||Saint Theodora of Kaisaris
||Mark Merlino - Home page
|The following is the life of Saint Theodora of Kaisaris. The Greek original text can be found in the SyntaxCP
(Synaxarium Ecclesiae Constantinopolitanae, 1902) 354-356. As well, an on-line version of this text is made
available in the Dumbarton Oaks Hagiography Database. This 'Life' relates the story of Theodora's life c.700-c.750
AD, during the reign of iconoclastic emperor Leo III. The text was probably written some time between the year
750 AD and 1000 AD. This is a good example of Middle Byzantine Hagiography and it gives some indications of
general values and ascetic practices from the time. The translation was completed by Mark Merlino, October 16,
The Feast Day for Saint Theodora of Kaisaris is December 29.
|On the same day is the remembrance of our pious mother Theodora, who was from Kaisaris. She trained
in the monastery of Saint Anne, which is called Rhigidion and she entered in the time of Emperor Leo,
father of Constantine Copronymus. She was the child of a brilliant and distinguished father named
Theophilos, having the rank of patrikios, and of a mother Theodora. This Theodora, among many in her
kin, was barren. Lamenting bitterly, she prayed to God and the most holy Theotokos, kindly receiving
grace from heaven from blessed Anne, mother of the Theotokos. Then, having produced a daughter,
when she came of age, she was taken to the shrine of Saint Anne and was admitted to the monastery as
an offering to God. And praying to God that she will be ordered following the rules, she was thoroughly
taught sacred scripture. And so, the child was governed well.
An evil demon, who did not suffer to see her, was trampled by her but also cast out. The Emperor Leo
who was battling against God, married her to be wife for his son Christopher, who he had made Caesar.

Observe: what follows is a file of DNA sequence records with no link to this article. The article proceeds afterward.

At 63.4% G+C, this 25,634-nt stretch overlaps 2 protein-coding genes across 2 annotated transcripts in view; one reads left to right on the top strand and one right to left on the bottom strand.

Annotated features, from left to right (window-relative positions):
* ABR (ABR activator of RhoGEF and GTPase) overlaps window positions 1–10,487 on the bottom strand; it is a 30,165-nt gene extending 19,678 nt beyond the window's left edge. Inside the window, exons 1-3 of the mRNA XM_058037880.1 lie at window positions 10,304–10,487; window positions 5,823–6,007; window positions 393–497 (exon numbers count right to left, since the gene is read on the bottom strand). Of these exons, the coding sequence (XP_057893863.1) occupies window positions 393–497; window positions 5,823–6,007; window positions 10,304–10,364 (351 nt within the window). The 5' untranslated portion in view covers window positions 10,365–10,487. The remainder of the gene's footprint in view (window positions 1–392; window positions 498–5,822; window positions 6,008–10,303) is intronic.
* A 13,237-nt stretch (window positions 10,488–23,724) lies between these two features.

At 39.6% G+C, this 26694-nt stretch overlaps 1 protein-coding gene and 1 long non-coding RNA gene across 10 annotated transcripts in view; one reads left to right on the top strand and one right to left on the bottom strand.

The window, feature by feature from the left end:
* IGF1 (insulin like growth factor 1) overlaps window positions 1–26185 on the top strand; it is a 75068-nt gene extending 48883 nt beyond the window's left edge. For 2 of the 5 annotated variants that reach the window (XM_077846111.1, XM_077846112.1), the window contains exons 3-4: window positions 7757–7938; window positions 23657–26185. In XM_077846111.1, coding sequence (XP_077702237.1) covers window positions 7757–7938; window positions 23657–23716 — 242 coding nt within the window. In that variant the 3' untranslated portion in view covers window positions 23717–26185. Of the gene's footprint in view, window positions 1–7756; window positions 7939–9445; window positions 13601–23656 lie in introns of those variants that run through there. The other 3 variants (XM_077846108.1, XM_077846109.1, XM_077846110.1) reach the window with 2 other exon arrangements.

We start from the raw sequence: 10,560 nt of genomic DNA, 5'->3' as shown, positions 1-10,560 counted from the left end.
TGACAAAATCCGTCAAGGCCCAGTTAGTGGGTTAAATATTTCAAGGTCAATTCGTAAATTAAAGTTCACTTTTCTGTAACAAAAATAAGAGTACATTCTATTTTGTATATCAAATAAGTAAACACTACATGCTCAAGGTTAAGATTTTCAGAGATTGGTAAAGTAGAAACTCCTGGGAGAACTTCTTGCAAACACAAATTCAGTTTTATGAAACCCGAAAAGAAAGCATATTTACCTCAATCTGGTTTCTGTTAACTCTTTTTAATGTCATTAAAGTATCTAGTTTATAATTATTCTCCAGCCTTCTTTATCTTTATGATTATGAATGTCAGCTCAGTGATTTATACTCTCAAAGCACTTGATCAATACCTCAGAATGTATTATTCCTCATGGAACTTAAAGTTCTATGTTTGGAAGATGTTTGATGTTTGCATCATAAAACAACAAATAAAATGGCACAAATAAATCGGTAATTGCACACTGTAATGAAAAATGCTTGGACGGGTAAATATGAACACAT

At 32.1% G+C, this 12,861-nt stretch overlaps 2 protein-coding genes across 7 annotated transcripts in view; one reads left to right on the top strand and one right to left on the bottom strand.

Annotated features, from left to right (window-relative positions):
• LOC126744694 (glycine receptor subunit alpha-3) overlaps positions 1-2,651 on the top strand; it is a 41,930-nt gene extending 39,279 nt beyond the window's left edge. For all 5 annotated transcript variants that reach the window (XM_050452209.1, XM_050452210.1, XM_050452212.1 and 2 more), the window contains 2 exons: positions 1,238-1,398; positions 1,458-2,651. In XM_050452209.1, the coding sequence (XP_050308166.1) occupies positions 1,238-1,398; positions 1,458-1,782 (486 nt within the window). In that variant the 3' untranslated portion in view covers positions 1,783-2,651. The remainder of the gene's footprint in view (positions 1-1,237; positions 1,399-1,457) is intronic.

And having dragged her away by force and tyranny from her home, being confined, she was held in
Constantinople. And having taken her, he prepared a chamber in order to fulfill the happiness of marriage
with her. But at that time, such a thing happened. God who had frightened the ancient Egyptian,
struggling against him, raged fury down on Sarras and Tiridati under Ripsimia. He brought her to safety
undefiled from her suffering and from intercourse with her bridegroom. For, the Scyths had been
unexpectedly campaigning in the West. In haste, the newly married man was sent to make a stand against
the barbarians. He was sent to his death on the first assault. Then, the pure lamb Theodora, escaping
everything, having taken gold, silver, pearls, and most expensive clothing, got into a ship. She returned to
the monastery rejoicing and giving thanks to the God of all.
And them having learned these things about her, the second son of the one called a beast (Thyronymus)
came and finding her exhausted, wearing torn clothes, and thinking about the service of God, he set her
free. And she, without a blemish, taking freedom, subduing flesh with such greatness, just as the harmony
of her bones is visible. For her food was a single loaf and this for two and three days and never otherwise.
And the clothes she wore were from hair. Her mattress was hair on torn cloth and she lay down on stone.
Thus, she managed to achieve a restless sleep many times and through her suffering in the night was
watchful. She did not struggle with these things alone but had wrapped her body in iron, so that her
worries were wasted just like a bad smelling odour was given off from them. Thus, with such greatness,
this one, having distinguished in the manner of so many of so many virtues, she grew to an old age and a